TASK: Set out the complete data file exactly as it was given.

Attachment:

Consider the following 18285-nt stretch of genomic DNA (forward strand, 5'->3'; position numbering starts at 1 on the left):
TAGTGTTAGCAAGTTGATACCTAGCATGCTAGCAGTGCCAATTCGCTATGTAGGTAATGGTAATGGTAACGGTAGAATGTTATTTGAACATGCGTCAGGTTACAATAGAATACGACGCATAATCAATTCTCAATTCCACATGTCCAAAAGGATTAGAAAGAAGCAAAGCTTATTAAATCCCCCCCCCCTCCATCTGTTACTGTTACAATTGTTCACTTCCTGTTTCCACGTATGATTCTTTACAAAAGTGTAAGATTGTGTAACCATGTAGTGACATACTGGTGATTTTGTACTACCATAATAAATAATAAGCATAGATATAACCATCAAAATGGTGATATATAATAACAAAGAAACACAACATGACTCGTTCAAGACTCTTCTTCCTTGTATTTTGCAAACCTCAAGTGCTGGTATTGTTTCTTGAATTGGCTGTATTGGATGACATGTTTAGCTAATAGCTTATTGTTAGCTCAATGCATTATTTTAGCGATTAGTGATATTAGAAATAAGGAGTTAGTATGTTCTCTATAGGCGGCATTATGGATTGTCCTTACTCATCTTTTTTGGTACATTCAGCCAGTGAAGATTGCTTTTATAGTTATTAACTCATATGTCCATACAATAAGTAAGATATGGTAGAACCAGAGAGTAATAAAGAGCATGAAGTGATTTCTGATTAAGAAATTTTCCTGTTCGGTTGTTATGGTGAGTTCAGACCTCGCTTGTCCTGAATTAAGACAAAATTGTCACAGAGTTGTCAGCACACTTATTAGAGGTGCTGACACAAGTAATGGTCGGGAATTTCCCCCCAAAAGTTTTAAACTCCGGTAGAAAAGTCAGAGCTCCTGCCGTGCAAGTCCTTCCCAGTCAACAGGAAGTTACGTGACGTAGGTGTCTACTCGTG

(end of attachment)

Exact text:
Consider the following 18285-nt stretch of genomic DNA (forward strand, 5'->3'; position numbering starts at 1 on the left):
TAGTGTTAGCAAGTTGATACCTAGCATGCTAGCAGTGCCAATTCGCTATGTAGGTAATGGTAATGGTAACGGTAGAATGTTATTTGAACATGCGTCAGGTTACAATAGAATACGACGCATAATCAATTCTCAATTCCACATGTCCAAAAGGATTAGAAAGAAGCAAAGCTTATTAAATCCCCCCCCCCTCCATCTGTTACTGTTACAATTGTTCACTTCCTGTTTCCACGTATGATTCTTTACAAAAGTGTAAGATTGTGTAACCATGTAGTGACATACTGGTGATTTTGTACTACCATAATAAATAATAAGCATAGATATAACCATCAAAATGGTGATATATAATAACAAAGAAACACAACATGACTCGTTCAAGACTCTTCTTCCTTGTATTTTGCAAACCTCAAGTGCTGGTATTGTTTCTTGAATTGGCTGTATTGGATGACATGTTTAGCTAATAGCTTATTGTTAGCTCAATGCATTATTTTAGCGATTAGTGATATTAGAAATAAGGAGTTAGTATGTTCTCTATAGGCGGCATTATGGATTGTCCTTACTCATCTTTTTTGGTACATTCAGCCAGTGAAGATTGCTTTTATAGTTATTAACTCATATGTCCATACAATAAGTAAGATATGGTAGAACCAGAGAGTAATAAAGAGCATGAAGTGATTTCTGATTAAGAAATTTTCCTGTTCGGTTGTTATGGTGAGTTCAGACCTCGCTTGTCCTGAATTAAGACAAAATTGTCACAGAGTTGTCAGCACACTTATTAGAGGTGCTGACACAAGTAATGGTCGGGAATTTCCCCCCAAAAGTTTTAAACTCCGGTAGAAAAGTCAGAGCTCCTGCCGTGCAAGTCCTTCCCAGTCAACAGGAAGTTACGTGACGTAGGTGTCTACTCGTG